We disagree. ERISA is a major and very elaborate legislative enterprise intended to secure employee entitlements of immense economic value. We think that, if Congress had intended to debar an "employer" from assuming the powers-and, more important, the manifold burdens and potential liabilities-of a "fiduciary" with respect to an employee benefit plan, that intention would have been explicitly and unambiguously embodied in the statute. ERISA nowhere so declares. To the contrary, to the extent that the statute speaks to the matter at all, it contemplates that there will be situations in which an "employer" will elect to serve as a "fiduciary" for its employee benefit plan. Telling evidence to this effect is to be found in the very next paragraph of ERISA following the definition of "fiduciary": that next paragraph excludes from fiduciary status an investment company, or the investment adviser or principal underwriter thereof, where assets of an employee benefit plan are invested in securities of such investment company, if the investment company is registered under the Investment Company Act of 1940; but the exemption from fiduciary status is limited by a significant proviso-namely, that it does not apply "insofar as such investment company or its investment adviser or principal underwriter acts in connection with an employee benefit plan covering employees of the investment company, the investment adviser, or its principal underwriter." 29 U.S.C. § 1002(21)(B). Cf. 29 U.S.C. § 1108(b)(4).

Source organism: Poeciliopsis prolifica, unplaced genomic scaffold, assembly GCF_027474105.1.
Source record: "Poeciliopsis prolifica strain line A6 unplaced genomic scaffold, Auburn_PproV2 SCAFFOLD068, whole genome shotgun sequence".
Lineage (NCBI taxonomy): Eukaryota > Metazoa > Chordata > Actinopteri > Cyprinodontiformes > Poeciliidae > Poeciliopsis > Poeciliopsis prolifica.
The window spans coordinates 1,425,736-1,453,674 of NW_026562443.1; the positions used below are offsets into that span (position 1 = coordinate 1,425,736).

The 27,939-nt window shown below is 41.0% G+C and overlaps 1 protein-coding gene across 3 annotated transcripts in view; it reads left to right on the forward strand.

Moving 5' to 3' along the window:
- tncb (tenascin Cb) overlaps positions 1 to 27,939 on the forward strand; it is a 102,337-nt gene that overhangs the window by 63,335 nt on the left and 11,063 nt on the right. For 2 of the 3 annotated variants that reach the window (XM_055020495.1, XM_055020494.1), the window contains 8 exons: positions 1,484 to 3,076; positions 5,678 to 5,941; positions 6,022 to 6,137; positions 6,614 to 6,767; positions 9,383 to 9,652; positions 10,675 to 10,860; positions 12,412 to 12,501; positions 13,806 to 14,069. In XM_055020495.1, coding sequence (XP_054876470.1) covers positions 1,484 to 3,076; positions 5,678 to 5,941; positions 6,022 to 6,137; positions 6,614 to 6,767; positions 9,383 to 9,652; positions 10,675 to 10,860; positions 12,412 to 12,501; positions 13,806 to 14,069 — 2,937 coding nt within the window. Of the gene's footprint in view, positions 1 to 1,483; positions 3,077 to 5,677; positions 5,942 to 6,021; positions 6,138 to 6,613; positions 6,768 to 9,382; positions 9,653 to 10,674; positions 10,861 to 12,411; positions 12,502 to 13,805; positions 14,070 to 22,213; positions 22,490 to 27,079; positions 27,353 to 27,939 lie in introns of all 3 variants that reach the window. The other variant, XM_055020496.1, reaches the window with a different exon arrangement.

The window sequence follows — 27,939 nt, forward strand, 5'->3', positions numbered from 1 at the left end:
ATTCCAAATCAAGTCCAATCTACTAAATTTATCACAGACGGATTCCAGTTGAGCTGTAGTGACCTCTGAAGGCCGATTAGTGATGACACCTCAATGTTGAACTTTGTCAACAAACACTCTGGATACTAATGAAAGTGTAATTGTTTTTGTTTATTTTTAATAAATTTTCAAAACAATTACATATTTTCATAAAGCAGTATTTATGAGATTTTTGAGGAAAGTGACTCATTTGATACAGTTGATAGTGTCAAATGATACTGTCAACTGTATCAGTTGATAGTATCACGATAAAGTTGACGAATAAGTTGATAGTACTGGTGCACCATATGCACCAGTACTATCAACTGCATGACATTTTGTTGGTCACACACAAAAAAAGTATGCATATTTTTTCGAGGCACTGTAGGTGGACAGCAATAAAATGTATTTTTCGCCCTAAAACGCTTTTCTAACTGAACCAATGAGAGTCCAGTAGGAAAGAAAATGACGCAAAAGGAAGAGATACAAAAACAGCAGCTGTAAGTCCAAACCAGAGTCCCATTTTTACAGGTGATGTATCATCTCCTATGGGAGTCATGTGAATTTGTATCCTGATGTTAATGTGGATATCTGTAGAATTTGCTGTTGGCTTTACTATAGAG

The legislative presupposition that, not infrequently, the same entity would be both "employer" and "fiduciary" carried forward into the Secretary of Labor's interpretative regulations. See 29 C.F.R. §§ 2509.75-5, FR-3 and 2509.75-8, D-4. And the decided cases conform to this construction of ERISA. See General Motors Corp. v. Townsend, 468 F. Supp. 466 (E.D.Mich.1976);*fn9 Senco of Florida, Inc. v. Clark, 473 F. ...